The Hidden Danger in Many Christian Marriage Books

Relationship Design

dangerI realize I’m treading on sacred ground with this post, but I believe it is ground that must be treaded.
There are several popular and helpful works in the Christian marriage-help book world, The Five Love Languages, His Needs Her Needs, Love and Respect, The Love Dare to name a few of the major players.
While each of these works has offered up help and support, and possibly even hope to thousands of people throughout the world – there’s an undercurrent found within the pages that may actually be causing more harm than help.
While I want to believe that this undercurrent may not be intended by the authors (at least a couple of them) – the way the message is interpreted and applied to relationships doesn’t address the larger issue that plagues far too many marriages. Although it is worth noting that this larger issue isn’t something that can be solved … only understood and experienced.
While we’re on the subject, marriage isn’t something to be solved either.
It seems that the marriage-help world tries to treat marriage as a problem to be solved.
There are problems in marriage, absolutely. But marriage itself is not the problem. There isn’t a solution for marriage. Marriage is meant to be experienced, survived, frustrated by, enjoyed, savored, fought for, and won or lost by everyone who ventures into it’s waters. It’s a fact of the union.
Marriage is not meant to be solved – it is to be chosen. And this choice is just a much a choice on day 5,548 as it is day 1.
So what is this undercurrent that I see in most of the marriage-help books in the Christian arena?
The premise of the approaches subtly (or even overtly) promote fusion. Or to use a less psychobabblish term – codependency – quid pro quo – tit for tat – give to get – score boarding – or perhaps flat out manipulation.
I will concede that the framework suggested in most of the works do a good job in providing a “language” to use to help address the differences between husband and wife. It is a better path forward to understand that love according to my self is best shown through service or giving of gifts more than the amount of quality time spent with my mate. However, when my language isn’t reciprocated, or it is flat out denied, everything gets stirred up on a much deeper level.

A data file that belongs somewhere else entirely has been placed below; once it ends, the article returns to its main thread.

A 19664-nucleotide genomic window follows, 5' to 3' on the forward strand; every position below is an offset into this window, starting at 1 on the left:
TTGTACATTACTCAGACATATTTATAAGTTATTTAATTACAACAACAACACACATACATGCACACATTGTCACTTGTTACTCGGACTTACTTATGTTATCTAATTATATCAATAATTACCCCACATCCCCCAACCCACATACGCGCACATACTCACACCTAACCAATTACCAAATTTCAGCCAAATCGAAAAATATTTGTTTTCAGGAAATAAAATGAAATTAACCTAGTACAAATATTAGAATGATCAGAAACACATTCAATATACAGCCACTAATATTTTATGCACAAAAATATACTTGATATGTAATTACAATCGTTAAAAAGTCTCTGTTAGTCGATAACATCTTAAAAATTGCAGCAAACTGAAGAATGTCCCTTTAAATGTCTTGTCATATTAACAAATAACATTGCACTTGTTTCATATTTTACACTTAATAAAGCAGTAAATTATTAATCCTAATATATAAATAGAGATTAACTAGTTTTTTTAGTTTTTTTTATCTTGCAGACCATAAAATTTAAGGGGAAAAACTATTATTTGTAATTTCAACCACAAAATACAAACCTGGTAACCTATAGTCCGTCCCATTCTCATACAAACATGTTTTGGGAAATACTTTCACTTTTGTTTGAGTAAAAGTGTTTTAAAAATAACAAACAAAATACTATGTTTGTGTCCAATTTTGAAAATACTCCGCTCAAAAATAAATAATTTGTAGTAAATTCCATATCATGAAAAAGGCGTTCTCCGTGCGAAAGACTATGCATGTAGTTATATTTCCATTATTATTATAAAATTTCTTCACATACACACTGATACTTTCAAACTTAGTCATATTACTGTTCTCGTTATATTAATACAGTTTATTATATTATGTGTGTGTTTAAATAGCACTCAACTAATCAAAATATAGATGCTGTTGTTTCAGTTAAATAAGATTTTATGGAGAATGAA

And it’s this level where the works fall flat.
They offer a bandaid, but they don’t fully address the wound.
Or more aptly put – the source of the wound.
It is here that we often get bogged down and begin to think there’s something going wrong with marriage – thus, something that needs to be solved.
But what if what most often happens in married life is actually normal?
Living life with another flawed human is fraught with danger. Disappointment. Frustration. Pain.
What happens when you master the skill of speaking your spouse’s love language yet they still seem to be in pre-K with yours? Or when you took the dare and your spouse says challenge non-accepted? Or you recognize your needs yet your spouse solely focus on their own? Or you show your husband respect yet he seems clueless when it comes to love?
The problem is we too often seek to feel better about ourselves through our reflection from others. While a reflected sense of self is how we develop and mature – it only gets us so far until we face the problem of trying to figure out how to manipulate the reflection to get it to display what we want it to show. Yet, married life has a sophisticated way of revealing ourselves and who we truly are – while at the same time offering us the opportunity to refine ourselves into a far deeper and better version of our self!
Regardless of the bandaids that are offered in the marriage help world (and I’m guilty of offering them as well) – marriage problems are meant to happen. I believe God expressly created and mandated the institution of marriage so that such a relationship could mature us into better humans.
Conflict in marriage is not something to be solved. It is meant to be lived through. Or even meant to be simply survived at times. But marriage is not a mystery that has a solution. It’s a relationship that offers a process!
It is self-development bootcamp. Bandaids will be necessary along the way. But they aren’t going to offer healing.
Marriage creates scars.
So how do you begin to see these scars as something that can be a source of pride? Something that makes us solid? Authentic? Real?
Or as Alessia Cara says … Scars to your beautiful?